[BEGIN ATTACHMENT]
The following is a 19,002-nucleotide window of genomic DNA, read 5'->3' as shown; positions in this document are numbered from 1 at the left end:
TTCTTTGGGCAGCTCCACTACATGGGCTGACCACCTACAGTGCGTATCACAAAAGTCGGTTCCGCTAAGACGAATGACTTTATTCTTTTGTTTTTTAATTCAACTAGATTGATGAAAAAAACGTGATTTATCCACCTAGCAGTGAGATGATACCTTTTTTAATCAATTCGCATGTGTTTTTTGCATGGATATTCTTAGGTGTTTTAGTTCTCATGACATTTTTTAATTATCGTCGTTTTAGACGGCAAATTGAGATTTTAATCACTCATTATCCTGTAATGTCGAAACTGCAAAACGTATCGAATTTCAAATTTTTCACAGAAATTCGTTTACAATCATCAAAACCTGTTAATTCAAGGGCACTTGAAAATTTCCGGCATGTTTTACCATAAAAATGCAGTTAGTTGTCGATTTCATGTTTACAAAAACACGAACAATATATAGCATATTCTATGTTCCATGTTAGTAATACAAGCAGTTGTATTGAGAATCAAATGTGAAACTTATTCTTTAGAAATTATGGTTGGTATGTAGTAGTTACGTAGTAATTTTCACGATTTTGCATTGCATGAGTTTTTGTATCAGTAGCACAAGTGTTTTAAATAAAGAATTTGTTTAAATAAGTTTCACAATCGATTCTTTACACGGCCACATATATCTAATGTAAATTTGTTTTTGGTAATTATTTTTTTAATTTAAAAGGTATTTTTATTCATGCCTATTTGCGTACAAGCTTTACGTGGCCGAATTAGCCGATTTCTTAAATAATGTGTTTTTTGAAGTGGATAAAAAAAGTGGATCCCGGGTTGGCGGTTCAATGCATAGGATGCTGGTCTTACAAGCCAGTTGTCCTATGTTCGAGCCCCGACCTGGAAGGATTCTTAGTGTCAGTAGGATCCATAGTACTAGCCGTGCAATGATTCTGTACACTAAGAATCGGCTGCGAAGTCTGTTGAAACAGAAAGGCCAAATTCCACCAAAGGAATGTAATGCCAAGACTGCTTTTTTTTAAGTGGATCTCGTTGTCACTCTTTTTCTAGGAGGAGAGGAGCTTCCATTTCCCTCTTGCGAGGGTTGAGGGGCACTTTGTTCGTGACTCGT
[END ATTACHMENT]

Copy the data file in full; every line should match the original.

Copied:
The following is a 19,002-nucleotide window of genomic DNA, read 5'->3' as shown; positions in this document are numbered from 1 at the left end:
TTCTTTGGGCAGCTCCACTACATGGGCTGACCACCTACAGTGCGTATCACAAAAGTCGGTTCCGCTAAGACGAATGACTTTATTCTTTTGTTTTTTAATTCAACTAGATTGATGAAAAAAACGTGATTTATCCACCTAGCAGTGAGATGATACCTTTTTTAATCAATTCGCATGTGTTTTTTGCATGGATATTCTTAGGTGTTTTAGTTCTCATGACATTTTTTAATTATCGTCGTTTTAGACGGCAAATTGAGATTTTAATCACTCATTATCCTGTAATGTCGAAACTGCAAAACGTATCGAATTTCAAATTTTTCACAGAAATTCGTTTACAATCATCAAAACCTGTTAATTCAAGGGCACTTGAAAATTTCCGGCATGTTTTACCATAAAAATGCAGTTAGTTGTCGATTTCATGTTTACAAAAACACGAACAATATATAGCATATTCTATGTTCCATGTTAGTAATACAAGCAGTTGTATTGAGAATCAAATGTGAAACTTATTCTTTAGAAATTATGGTTGGTATGTAGTAGTTACGTAGTAATTTTCACGATTTTGCATTGCATGAGTTTTTGTATCAGTAGCACAAGTGTTTTAAATAAAGAATTTGTTTAAATAAGTTTCACAATCGATTCTTTACACGGCCACATATATCTAATGTAAATTTGTTTTTGGTAATTATTTTTTTAATTTAAAAGGTATTTTTATTCATGCCTATTTGCGTACAAGCTTTACGTGGCCGAATTAGCCGATTTCTTAAATAATGTGTTTTTTGAAGTGGATAAAAAAAGTGGATCCCGGGTTGGCGGTTCAATGCATAGGATGCTGGTCTTACAAGCCAGTTGTCCTATGTTCGAGCCCCGACCTGGAAGGATTCTTAGTGTCAGTAGGATCCATAGTACTAGCCGTGCAATGATTCTGTACACTAAGAATCGGCTGCGAAGTCTGTTGAAACAGAAAGGCCAAATTCCACCAAAGGAATGTAATGCCAAGACTGCTTTTTTTTAAGTGGATCTCGTTGTCACTCTTTTTCTAGGAGGAGAGGAGCTTCCATTTCCCTCTTGCGAGGGTTGAGGGGCACTTTGTTCGTGACTCGT